Cornerstone Capital’s regional strategy model is overweight the MSCI Emerging Markets Asia Index, which includes the major stock markets in the region, most notably China (29% of the index’s market cap), South Korea (25%), Taiwan (19%) and India (11%). Over the past twelve months, India has been by far the strongest performer of these four markets, both in dollar and local currency terms.

A key reason for India’s strong performance has been investor enthusiasm following Narendra Modi and the BJP party’s sweeping victory in the recent national election. Specifically, the hope is that the process of structural reform can be accelerated, at the same time that India’s economy continues a cyclical rebound.


Until the 2012 fiscal year (ending in March 2012), the Indian economy had grown at 8% per year for nearly a decade. In fiscal 2012, however, real GDP growth was just 4.8%. Observers blamed this sharp decline in growth on policy paralysis by a fractured coalition government. Three factors are pointed to:

• First, corruption scandals involving the ruling Congress party led to the jailing of several of top-level politicians and bureaucrats. (A former Indian railways minister was sentenced to five years in prison in 2013 after being found guilty of embezzling state funds.) This resulted in policy gridlock because, worried about the risk of being accused of corruption, many government officials put off making decisions.

• Second, the environment ministry delayed decisions on environmental clearances for projects worth more than a hundred billion dollars. Approving environmental clearances go to the heart of a long-standing dilemma in India: how to develop quickly in a country still plagued by poverty while minimizing damage to the environment.

• Finally, an ineffective prime minister’s office slowed things down even more by failing to coordinate across ministries. (Most decisions in India require agreement among two or more ministries e.g., the oil ministry and the environment ministry.) It’s also arguable that sensible policy-making was constrained by coalition politics.

Even before Prime Minister Modi has initiated any major reforms, the outlook for India’s economy has been improving, with a consensus expectation for 5.4% real GDP growth in fiscal 2015 and 6.1% in fiscal 2016, up from 4.7% in fiscal 2014 (ending in March 2014). Recent data suggest a rebound in industrial production and merchandise exports. Economists also point to a potential improvement in the investment cycle reflecting greater confidence about the long-term outlook for India’s economy.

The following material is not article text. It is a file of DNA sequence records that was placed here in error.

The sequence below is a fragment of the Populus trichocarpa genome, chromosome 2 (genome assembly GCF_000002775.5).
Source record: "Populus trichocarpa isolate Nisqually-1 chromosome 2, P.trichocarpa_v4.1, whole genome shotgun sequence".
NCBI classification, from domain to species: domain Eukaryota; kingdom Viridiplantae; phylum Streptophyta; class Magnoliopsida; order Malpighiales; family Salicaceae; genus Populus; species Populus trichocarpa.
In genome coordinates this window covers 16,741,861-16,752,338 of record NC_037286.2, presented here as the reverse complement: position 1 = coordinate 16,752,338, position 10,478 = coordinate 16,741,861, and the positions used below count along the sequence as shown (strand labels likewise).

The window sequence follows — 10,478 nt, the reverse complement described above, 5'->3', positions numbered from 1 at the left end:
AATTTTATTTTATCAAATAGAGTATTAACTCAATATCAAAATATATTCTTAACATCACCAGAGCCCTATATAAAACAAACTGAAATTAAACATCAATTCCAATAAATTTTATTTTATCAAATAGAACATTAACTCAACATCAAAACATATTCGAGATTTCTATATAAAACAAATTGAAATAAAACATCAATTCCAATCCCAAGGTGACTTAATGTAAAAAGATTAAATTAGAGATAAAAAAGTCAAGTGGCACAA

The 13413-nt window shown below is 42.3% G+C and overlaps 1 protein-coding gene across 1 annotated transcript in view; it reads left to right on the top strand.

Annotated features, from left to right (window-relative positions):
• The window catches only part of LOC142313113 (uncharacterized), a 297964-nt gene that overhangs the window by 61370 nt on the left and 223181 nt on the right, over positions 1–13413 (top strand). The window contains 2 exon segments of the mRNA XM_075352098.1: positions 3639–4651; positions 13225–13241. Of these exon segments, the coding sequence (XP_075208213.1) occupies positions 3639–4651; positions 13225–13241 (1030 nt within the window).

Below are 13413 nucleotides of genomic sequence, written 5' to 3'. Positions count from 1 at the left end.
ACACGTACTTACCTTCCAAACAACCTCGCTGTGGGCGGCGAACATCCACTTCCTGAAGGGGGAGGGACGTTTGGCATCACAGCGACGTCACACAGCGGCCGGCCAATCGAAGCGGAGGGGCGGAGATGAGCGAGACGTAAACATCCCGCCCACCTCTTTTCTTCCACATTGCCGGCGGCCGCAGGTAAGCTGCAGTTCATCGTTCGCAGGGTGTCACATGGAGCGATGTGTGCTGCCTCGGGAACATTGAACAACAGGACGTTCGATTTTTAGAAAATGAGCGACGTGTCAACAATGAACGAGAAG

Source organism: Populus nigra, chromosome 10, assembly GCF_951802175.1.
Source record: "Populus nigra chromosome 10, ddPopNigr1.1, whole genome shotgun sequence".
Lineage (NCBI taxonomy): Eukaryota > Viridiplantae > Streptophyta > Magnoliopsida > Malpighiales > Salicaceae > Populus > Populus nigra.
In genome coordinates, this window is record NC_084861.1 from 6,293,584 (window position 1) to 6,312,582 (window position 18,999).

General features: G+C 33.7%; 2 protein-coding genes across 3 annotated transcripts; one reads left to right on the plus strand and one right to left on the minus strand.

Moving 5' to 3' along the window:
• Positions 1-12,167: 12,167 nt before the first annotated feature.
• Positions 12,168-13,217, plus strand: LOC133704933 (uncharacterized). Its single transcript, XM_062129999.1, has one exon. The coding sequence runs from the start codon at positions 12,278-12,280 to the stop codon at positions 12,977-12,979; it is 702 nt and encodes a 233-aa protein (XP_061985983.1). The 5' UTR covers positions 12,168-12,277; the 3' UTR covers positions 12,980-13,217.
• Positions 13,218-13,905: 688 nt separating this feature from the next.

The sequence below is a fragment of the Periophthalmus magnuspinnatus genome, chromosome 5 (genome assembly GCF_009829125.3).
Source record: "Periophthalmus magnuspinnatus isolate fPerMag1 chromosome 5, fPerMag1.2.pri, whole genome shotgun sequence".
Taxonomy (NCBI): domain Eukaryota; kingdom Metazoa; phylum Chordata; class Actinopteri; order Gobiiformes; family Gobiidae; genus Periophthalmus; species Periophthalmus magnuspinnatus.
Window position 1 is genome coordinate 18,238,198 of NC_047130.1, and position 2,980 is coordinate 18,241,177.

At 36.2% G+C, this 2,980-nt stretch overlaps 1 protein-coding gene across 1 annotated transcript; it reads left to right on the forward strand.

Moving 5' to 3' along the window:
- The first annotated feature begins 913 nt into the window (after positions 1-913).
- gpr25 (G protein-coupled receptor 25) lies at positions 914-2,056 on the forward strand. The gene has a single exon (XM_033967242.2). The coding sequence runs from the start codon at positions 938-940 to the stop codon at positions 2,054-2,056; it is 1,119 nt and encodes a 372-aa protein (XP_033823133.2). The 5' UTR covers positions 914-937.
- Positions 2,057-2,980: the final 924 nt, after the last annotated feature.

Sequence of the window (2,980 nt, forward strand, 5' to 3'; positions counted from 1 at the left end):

Indeed, if India’s economy can grow at 10% per year over the next two decades  an entirely feasible ambition  by 2030 it would be the world’s third-largest economy. There are three reasons why such growth is possible:

1. Throughout the last decade, India’s national savings rate has been consistently at 30% of GDP or higher. Those savings imply that India has plenty of investible resources to grow the stock of capital, an important ingredient in growth.

2. Demographically, India is young, and it is predicted to become even younger, with a healthy growth in population. It will not, therefore, face the labor shortages that have already hit many other economies, including China.

3. Finally, with a per-capita income of around only $1,500 per year, India still has a lot of catching up. In particular, it remains well below global productivity averages, so that the economy can grow rapidly as productivity improves.


Improved governance is a big promise of the new government. Mr. Modi has a reputation for being a good administrator and his strong governance is known to be a significant factor behind the Gujarat “success story”. Modi campaigned on his record as chief minister of Gujarat state, one of the richest states in India.

Better governance is desperately needed in India. The country ranks as by far the worst in terms of corporate governance among the major economies in Emerging Asia – Figure 1. (The Emerging Asia region itself ranks well below the developed regions of Europe and North America.)

June2014Geraghty India Chart 1


Restructuring bureaucratic processes and cutting red tape appears to be part of Modi’s agenda. Empowering the bureaucracy to work effectively, after the setbacks due to recent corruption scandals, will be an important goal too.

The odds of better governance in India are high because, for the first time in the country’s modern history, a non–Congress Party outsider with no prior involvement in running the central government won an absolute majority in parliament. Moreover, it’s likely that Modi wants to be transformational and aspires to remain in office for multiple terms.


The outlook for Indian equities likely remains supportive. GDP is a key driver of corporate profits in India and, as noted, GDP estimates have started to trend up. Moreover, given current low capacity utilization rates and margins near historic lows, a modest improvement in profit margins could result in a meaningful boost to earnings.

In terms of valuation, the Indian market is currently trading at around 15x one year forward earnings, which is in line with historical averages. If Mr. Modi delivers even partially on his reforms agenda, that structural improvement coming on top of a cyclical economic recovery could well result in P/E multiple expansion.

Michael Geraghty is the Global Markets Strategist at Cornerstone Capital Inc. He has over three decades of experience in the financial services industry including working as an investment strategist at UBS and Citi.